President Obama will tap former journalist and Vice President Joseph R. Biden Jr.’s spokesman Jay Carney to replace longtime press secretary Robert Gibbs when he steps down from the podium in mid-February.
Mr. Carney, who has served as Mr. Biden’s communications director for two years, joined the administration after a long career at Time magazine, where he most recently served as Washington bureau chief.
Mr. Gibbs confirmed his departure this month. He said he simply needed a break after nearly seven years, starting when Mr. Obama was the Democratic candidate for Senate in Illinois.
The Alabama native, who has a penchant for pastel ties and going toe-to-toe with reporters, plans to become an outside political adviser to the president.
With Mr. Carney, Mr. Obama is moving beyond his inner circle while staying within the broader White House fold. The new press secretary is not expected to have the same level of presidential access as Mr. Gibbs, but he does have experience as a former member of the White House press corps.
Newly minted White House Chief of Staff Bill Daley announced Mr. Carney’s appointment, along with a series of other personnel moves, in an e-mail to staff on Thursday. The administration is undergoing a staff shake-up as the president contends with a newly divided Congress and prepares to ramp up his re-election campaign.
As Mr. Biden’s spokesman, Mr. Carney, 45, has not conducted the same kinds of daily press briefings that Mr. Gibbs has led for the past two years. He was selected over a number of other candidates, including deputy presidential press secretary Bill Burton, who has frequently filled in for Mr. Gibbs.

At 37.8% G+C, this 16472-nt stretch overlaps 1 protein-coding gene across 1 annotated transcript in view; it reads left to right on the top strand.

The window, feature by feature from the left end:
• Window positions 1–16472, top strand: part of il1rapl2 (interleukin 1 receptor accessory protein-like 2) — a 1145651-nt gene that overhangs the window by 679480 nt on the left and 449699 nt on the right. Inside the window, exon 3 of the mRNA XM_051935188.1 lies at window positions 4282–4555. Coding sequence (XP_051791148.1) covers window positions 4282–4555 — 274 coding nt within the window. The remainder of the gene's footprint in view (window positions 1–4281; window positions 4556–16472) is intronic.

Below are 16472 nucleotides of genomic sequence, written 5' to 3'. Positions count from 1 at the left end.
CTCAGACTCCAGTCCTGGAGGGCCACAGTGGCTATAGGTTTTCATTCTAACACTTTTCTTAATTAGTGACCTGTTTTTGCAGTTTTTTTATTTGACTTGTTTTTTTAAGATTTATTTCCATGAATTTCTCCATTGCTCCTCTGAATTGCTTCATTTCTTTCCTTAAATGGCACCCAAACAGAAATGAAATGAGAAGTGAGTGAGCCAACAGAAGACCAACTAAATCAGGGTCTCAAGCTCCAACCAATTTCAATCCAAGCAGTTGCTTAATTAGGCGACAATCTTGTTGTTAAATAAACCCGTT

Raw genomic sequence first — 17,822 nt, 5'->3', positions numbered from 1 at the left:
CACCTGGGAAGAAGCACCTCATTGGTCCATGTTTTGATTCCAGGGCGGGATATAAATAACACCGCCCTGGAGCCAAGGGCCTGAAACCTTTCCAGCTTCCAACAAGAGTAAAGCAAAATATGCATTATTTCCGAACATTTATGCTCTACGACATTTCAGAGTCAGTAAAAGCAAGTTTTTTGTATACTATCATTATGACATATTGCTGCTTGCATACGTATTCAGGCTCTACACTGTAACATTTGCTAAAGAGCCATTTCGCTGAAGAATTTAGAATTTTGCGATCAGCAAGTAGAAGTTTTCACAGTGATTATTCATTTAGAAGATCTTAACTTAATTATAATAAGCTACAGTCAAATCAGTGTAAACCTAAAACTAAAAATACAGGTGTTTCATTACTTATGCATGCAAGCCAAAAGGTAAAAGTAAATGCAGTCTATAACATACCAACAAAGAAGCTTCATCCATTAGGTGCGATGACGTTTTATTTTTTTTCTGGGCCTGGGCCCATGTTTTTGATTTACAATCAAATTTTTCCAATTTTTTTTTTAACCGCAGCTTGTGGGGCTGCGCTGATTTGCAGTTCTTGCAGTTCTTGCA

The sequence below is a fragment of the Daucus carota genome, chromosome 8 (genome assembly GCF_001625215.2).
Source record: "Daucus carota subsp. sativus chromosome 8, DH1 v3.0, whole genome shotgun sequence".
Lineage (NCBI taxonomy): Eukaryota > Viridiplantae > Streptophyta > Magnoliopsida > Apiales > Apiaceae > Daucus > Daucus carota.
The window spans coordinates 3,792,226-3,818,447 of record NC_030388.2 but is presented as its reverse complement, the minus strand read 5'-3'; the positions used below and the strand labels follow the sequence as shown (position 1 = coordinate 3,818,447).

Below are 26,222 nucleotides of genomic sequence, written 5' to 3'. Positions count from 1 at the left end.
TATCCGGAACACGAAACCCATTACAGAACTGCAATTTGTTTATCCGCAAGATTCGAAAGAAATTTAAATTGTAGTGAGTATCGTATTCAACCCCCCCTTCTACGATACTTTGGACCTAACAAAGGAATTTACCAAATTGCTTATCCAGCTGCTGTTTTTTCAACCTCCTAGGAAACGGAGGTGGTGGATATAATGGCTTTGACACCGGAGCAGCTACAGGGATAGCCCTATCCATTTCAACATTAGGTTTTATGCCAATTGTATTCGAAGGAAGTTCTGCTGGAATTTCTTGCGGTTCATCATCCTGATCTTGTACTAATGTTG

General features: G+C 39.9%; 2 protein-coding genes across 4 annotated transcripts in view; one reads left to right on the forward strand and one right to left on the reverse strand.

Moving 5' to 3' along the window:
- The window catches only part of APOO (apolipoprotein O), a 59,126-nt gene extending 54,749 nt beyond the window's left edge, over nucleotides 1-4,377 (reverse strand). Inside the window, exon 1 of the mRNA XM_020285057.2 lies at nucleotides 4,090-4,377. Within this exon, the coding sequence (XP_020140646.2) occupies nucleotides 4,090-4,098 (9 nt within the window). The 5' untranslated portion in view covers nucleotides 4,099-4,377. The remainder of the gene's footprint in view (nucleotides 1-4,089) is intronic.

Mr. Daley also announced the promotions of Nancy-Ann DeParle and Alyssa Mastromonaco as deputy chiefs of staff and Rob Nabors as director of legislative operations.
The exodus of top-level White House staffers began last summer with the departures of key members of Mr. Obama’s economic team, including budget director Peter R. Orszag and economists Christina Romer and Lawrence H. Summers. They were followed most notably by Rahm Emanuel, who stepped down as chief of staff last fall to pursue a bid for Chicago mayor.
The exits also have included members of Mr. Obama’s national security team. Gen. James L. Jones was replaced by his deputy, Tom Donilon, after stepping down as national security director in October.